The biggest data breaches, the ones hitting big businesses such as Target, Facebook and Marriott International, generate the headlines. But what surprises many is that small businesses are more likely to suffer data breaches than are the globe’s biggest companies.
So, cyber liability insurance is a must-have not just for giant corporations but also for small businesses. Insurers, then, need to promote this protection to the owners of medical offices, financial planning firms, hardware stores, grocery stores and any other small businesses in their communities.
The numbers make the case
According to Verizon's 2019 Data Breach Investigations Report, 43% of cyber attacks target small businesses. This makes small businesses the most common target of these cyber crimes, according to Verizon.
A survey released in October 2019 by the National Cyber Security Alliance found that 28% of small businesses experienced a data breach during the prior 12 months.
Even more worrying, the survey found that these data breaches can be devastating to small business owners. The alliance reported that 69% of small businesses suffering a data breach went offline for a time, while 37% experienced a financial loss. And in the worst cases? The Cyber Security Alliance found that 25% of small businesses had to file for bankruptcy protection after a data breach and that 10% went out of business.
Those are serious numbers.
See also: Why Buy Cyber and Privacy Liability. . .
It’s not just outside attacks, either
Customer information isn't always stolen by outside hackers. Sometimes, employees make mistakes that expose financial or personal data.
How do workers cause breaches? Employees might accidentally send the financial information of a business’ customers to an incorrect email address. Another might lose a cell phone or laptop that contains the personal information of clients. A glitch in a company's computer systems might leave customers' information exposed.
This is important information for insurance professionals to share when they are making the case for cyber liability insurance. Otherwise, it becomes too easy for owners to think they can do without this insurance protection.
The cost of another annual premium is no inconsequential matter for owners. Running a small business is no easy task. Owners face intense competition for dollars, often from bigger rivals with larger budgets. They also must adapt to fickle customers who are constantly changing the way they shop. The rise of e-commerce has put a dent in the profits of many small businesses. The task of hiring employees who will remain loyal to the business and of following all local business regulations and permitting requirements can be costly challenges, too.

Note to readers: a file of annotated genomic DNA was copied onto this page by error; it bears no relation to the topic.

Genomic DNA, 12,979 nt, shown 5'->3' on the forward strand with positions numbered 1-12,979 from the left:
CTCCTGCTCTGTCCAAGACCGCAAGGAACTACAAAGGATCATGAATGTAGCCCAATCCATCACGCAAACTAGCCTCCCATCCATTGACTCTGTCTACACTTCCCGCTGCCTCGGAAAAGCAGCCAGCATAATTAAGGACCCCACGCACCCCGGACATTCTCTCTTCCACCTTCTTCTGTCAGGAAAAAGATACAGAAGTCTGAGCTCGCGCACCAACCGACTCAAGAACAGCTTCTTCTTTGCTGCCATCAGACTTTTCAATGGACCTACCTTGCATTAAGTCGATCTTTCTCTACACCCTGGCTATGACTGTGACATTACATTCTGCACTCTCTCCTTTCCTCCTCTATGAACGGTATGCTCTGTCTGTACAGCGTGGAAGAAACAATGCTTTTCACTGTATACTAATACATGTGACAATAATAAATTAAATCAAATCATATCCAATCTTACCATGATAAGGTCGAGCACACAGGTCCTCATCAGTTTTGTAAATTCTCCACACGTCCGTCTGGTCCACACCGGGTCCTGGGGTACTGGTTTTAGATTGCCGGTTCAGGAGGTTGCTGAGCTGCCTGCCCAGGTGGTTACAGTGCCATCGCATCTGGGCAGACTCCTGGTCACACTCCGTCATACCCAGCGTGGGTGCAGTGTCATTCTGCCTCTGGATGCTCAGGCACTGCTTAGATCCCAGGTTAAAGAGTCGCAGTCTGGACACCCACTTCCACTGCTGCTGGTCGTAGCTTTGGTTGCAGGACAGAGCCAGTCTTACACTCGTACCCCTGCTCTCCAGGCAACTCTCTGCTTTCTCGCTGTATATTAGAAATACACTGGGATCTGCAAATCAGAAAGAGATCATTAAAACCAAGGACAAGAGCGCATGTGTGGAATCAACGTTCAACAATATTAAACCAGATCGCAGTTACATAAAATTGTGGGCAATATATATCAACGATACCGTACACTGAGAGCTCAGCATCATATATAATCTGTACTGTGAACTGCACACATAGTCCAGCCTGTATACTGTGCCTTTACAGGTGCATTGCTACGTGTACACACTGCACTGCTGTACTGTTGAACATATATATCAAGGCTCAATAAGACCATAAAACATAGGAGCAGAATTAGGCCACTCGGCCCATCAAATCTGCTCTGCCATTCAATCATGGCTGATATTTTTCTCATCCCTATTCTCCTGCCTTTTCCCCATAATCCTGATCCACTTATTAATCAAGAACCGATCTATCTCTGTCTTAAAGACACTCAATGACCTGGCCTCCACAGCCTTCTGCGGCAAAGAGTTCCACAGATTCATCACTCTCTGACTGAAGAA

Because of these financial challenges, owners are constantly looking for ways to trim their expenses.
Fortunately, the cost of cyber liability insurance remains relatively affordable. A report by AdvisorSmith Solutions in 2019 said that the average yearly cost of cyber liability insurance for businesses in the U.S. came in at $1,501. This figure was for a business with a moderate risk of suffering a data breach that was paying for $1 million in liability coverage with a deductible of $10,000.
Such small businesses in Michigan paid an average of $1,233 for a year of cyber liability insurance while those in California paid an average of $1,594.
The costs, then, of a cyber liability policy aren’t inconsequential. But they’re not high enough to outweigh the benefits businesses receive when investing in these policies.
Selling the benefits
What are the main benefits that business owners get when investing in this insurance?
The Insurance Information Institute says one of the most important is liability insurance. If a hacker breaks into a business' computer systems and steals the personal and financial information of its customers, these customers might file lawsuits. Cyber liability insurance will cover the costs that businesses incur when defending themselves.
The costs of repairing damaged computer systems and recovering lost data can be high, too.
Traveler's Insurance points to the costs of notifying customers that their information might have been stolen. Traveler's cyber liability insurance will reimburse businesses for this cost and for any other costs they might incur in answering consumers' questions regarding a breach.
Nationwide offers three types of cyber insurance coverages, including coverage that reimburses businesses that pay for credit-monitoring services for consumers whose information has been exposed. This is an important coverage: Consumers today increasingly expect businesses to offer them this additional protection, and credit-monitoring services don't come free.
What if a business must shut temporarily while recovering from a breach? Chubb Commercial Insurance advertises that its cyber liability policies provide business interruption protection, a payout to make up for the loss of income the business suffers if a breach should shut it down for several weeks or months.
A data breach can also cause serious damage to the reputation of a small business. Repairing that reputation, and making sure that customers come back, can be expensive. The Hartford advertises that its cyber liability insurance will help cover the costs that businesses incur when they hire a public relations team after a data breach.
It's clear that data breaches aren’t going away. It’s equally clear that even small businesses need protection from this threat.